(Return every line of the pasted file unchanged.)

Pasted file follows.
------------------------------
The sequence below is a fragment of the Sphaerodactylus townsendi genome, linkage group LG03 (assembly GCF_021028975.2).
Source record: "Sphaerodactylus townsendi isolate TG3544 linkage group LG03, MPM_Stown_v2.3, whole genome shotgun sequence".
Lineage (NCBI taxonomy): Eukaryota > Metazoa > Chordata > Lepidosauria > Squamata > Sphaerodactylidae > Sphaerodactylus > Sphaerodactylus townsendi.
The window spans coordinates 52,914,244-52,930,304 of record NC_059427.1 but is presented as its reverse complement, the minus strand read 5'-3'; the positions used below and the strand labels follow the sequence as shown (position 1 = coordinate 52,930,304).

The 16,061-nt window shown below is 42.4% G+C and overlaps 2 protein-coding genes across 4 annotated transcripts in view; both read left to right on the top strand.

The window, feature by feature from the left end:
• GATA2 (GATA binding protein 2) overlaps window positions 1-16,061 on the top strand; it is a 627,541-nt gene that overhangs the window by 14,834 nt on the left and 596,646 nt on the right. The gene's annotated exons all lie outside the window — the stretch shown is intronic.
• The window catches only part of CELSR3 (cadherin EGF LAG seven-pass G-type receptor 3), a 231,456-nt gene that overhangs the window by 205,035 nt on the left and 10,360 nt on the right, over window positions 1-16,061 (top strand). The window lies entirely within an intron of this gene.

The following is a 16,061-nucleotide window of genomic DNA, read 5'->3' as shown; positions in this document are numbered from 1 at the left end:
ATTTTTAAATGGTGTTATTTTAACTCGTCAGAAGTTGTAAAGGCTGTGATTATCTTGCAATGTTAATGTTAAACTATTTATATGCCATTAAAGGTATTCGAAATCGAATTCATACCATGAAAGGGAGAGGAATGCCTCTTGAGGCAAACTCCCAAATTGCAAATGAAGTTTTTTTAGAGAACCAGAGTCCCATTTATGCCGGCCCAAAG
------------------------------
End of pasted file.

The sequence below is a fragment of the Sphaerodactylus townsendi genome, linkage group LG03 (assembly GCF_021028975.2).
Source record: "Sphaerodactylus townsendi isolate TG3544 linkage group LG03, MPM_Stown_v2.3, whole genome shotgun sequence".
Lineage (NCBI taxonomy): Eukaryota > Metazoa > Chordata > Lepidosauria > Squamata > Sphaerodactylidae > Sphaerodactylus > Sphaerodactylus townsendi.
The window spans coordinates 52,914,244-52,930,304 of record NC_059427.1 but is presented as its reverse complement, the minus strand read 5'-3'; the positions used below and the strand labels follow the sequence as shown (position 1 = coordinate 52,930,304).

The 16,061-nt window shown below is 42.4% G+C and overlaps 2 protein-coding genes across 4 annotated transcripts in view; both read left to right on the top strand.

The window, feature by feature from the left end:
• GATA2 (GATA binding protein 2) overlaps window positions 1-16,061 on the top strand; it is a 627,541-nt gene that overhangs the window by 14,834 nt on the left and 596,646 nt on the right. The gene's annotated exons all lie outside the window — the stretch shown is intronic.
• The window catches only part of CELSR3 (cadherin EGF LAG seven-pass G-type receptor 3), a 231,456-nt gene that overhangs the window by 205,035 nt on the left and 10,360 nt on the right, over window positions 1-16,061 (top strand). The window lies entirely within an intron of this gene.

The following is a 16,061-nucleotide window of genomic DNA, read 5'->3' as shown; positions in this document are numbered from 1 at the left end:
ATTTTTAAATGGTGTTATTTTAACTCGTCAGAAGTTGTAAAGGCTGTGATTATCTTGCAATGTTAATGTTAAACTATTTATATGCCATTAAAGGTATTCGAAATCGAATTCATACCATGAAAGGGAGAGGAATGCCTCTTGAGGCAAACTCCCAAATTGCAAATGAAGTTTTTTTAGAGAACCAGAGTCCCATTTATGCCGGCCCAAAG